They are also willing to admit their mistakes and their shortcomings by building strong, diverse teams around them. Emerging leaders recognize the importance of having an integrated life, rather than a sole focus on work. Finally, having experienced complex social issues throughout their lives, they are prepared to ameliorate climate change, income inequality, discrimination of all forms, and the impact of wars and global conflicts on their global enterprises.

While the political world reels from constant attacks and gridlock, emerging leaders recognize the importance of being true to their purpose and their values as they build great enterprises that can thrive in today’s complex world.

William W. George is an executive fellow at HBS.

Linda Hill: Skills-first hiring can move DEI forward

What issue is top of mind for C-Suite executives? Talent shortages.

Companies are revisiting their talent strategies, and many are embracing a more inclusive talent architecture referred to as “skills-first,” an approach that prioritizes skills over degree credentials when specifying job requirements and assessing candidates. Delta Air Lines is one such employer on the cutting edge of this strategic shift.

Delta’s skills-first journey began in 2016, when Ed Bastian became Delta’s CEO. His mantra is to “obsess in taking care of our people, so that they are free to take care of our customers.” The company’s employee engagement data results were mostly positive, but employee concerns about developmental opportunities and career mobility consistently emerged.

“Doing good business means doing good for communities.”

In digging deeper into the data, Delta’s leadership soon realized that these concerns, as one put it, were “interwoven with diversity and inclusion,” especially for Black talent.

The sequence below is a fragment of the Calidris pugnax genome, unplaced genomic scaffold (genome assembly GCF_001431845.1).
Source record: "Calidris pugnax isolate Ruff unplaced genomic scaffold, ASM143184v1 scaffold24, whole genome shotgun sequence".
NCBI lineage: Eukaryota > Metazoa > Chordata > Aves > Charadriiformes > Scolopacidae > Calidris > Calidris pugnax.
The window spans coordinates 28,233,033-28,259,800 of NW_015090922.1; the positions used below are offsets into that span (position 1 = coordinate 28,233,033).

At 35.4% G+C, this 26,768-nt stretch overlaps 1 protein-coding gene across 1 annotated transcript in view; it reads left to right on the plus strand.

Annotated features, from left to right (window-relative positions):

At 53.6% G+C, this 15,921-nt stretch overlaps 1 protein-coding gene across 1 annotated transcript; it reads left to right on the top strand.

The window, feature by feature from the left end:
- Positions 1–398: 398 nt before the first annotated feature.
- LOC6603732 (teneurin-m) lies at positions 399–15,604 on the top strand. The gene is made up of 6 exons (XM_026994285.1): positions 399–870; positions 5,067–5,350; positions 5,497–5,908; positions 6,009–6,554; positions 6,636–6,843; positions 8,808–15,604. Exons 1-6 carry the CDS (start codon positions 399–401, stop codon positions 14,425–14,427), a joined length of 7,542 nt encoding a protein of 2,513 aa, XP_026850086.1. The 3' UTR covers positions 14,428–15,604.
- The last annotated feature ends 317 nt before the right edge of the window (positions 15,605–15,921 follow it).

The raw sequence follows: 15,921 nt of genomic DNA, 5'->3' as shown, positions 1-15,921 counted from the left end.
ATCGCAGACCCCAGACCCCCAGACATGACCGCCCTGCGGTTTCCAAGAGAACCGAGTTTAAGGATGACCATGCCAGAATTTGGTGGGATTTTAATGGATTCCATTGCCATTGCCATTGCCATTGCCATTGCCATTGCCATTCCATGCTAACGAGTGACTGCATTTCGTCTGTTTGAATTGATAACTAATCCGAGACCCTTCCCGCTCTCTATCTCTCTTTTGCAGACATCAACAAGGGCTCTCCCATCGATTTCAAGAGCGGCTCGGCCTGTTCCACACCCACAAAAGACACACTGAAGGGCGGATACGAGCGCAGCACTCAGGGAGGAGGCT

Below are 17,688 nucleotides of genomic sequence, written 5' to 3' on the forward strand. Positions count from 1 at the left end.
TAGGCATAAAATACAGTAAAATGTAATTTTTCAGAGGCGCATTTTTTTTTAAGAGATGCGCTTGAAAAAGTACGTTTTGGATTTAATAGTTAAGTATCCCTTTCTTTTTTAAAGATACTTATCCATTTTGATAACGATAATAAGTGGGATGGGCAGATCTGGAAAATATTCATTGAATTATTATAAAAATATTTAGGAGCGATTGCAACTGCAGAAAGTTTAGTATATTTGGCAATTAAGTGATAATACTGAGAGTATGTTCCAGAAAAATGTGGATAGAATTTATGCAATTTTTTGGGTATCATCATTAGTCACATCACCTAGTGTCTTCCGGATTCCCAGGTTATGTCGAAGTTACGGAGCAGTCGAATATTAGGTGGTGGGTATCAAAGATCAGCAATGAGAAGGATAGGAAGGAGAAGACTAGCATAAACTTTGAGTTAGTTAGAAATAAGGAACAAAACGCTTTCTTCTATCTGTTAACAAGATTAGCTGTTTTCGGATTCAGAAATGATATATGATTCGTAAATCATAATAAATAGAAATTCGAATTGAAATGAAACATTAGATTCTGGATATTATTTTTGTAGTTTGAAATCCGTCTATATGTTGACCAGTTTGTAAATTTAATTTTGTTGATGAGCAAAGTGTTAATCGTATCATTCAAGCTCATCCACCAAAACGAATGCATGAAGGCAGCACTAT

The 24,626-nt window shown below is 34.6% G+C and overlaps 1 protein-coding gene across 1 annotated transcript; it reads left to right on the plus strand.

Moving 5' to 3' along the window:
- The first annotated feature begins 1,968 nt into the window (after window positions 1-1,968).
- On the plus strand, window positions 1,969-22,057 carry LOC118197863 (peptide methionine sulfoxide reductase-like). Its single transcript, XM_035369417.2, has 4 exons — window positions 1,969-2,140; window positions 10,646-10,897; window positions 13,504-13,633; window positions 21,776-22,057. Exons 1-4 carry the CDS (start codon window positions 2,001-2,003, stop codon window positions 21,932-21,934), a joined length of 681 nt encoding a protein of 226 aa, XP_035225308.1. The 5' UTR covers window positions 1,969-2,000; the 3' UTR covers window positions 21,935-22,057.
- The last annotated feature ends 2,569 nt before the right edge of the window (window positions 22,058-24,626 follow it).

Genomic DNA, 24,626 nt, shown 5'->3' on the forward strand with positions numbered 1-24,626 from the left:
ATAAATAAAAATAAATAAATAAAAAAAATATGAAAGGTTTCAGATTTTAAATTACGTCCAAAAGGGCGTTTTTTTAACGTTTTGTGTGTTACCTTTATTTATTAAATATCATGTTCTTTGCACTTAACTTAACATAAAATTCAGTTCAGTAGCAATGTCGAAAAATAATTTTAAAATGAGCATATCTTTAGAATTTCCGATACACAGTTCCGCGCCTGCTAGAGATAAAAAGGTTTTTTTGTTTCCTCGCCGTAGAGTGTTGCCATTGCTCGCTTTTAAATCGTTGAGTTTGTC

In December 2020, Delta became a charter member of the newly formed OneTen coalition, responding in part to the disproportionate impact of the COVID-19 pandemic on Black and Brown people, and an increase in racially motivated violence. Bastian and 36 other CEOs from leading organizations like IBM, the Cleveland Clinic, and Merck committed to collectively hire and advance 1 million Black Americans without college degrees over the next 10 years into family-sustaining jobs.

Although Delta had been “bulldozed by the pandemic” (in Bastian’s words), he had signed on without hesitation and had charged his talent teams with outlining a strategic and sustainable approach to building internal career pathways for Delta’s diverse talent. After taking a hard look at their talent policies and practices, three years later, Delta has disaggregated all company demographic data. Its skills-first approach has allowed the company to reclassify more than 90 percent of its jobs, providing more equitable access to opportunity.

Doing good business means doing good for communities. In the words of one talent manager, the airline has come to believe that “there is brilliance everywhere at Delta” and that it is the company’s responsibility to upskill and reskill the talent right in front of them.

Despite these successes, Delta’s leadership team says they are just getting started. A skills-first approach and diversity, equity, and inclusion cannot be treated as “initiatives” or “programs.” To be successful, skills-first requires a long-term commitment and an alignment with corporate strategy.

Linda A. Hill is the Wallace Brett Donham Professor of Business Administration at HBS.

Summer Jackson: DEI will remain crucial to success

Diversity, equity, and inclusion will continue to be crucial factors for organizational success in 2024. However, achieving DEI success is not easy and requires considerable effort and advance planning.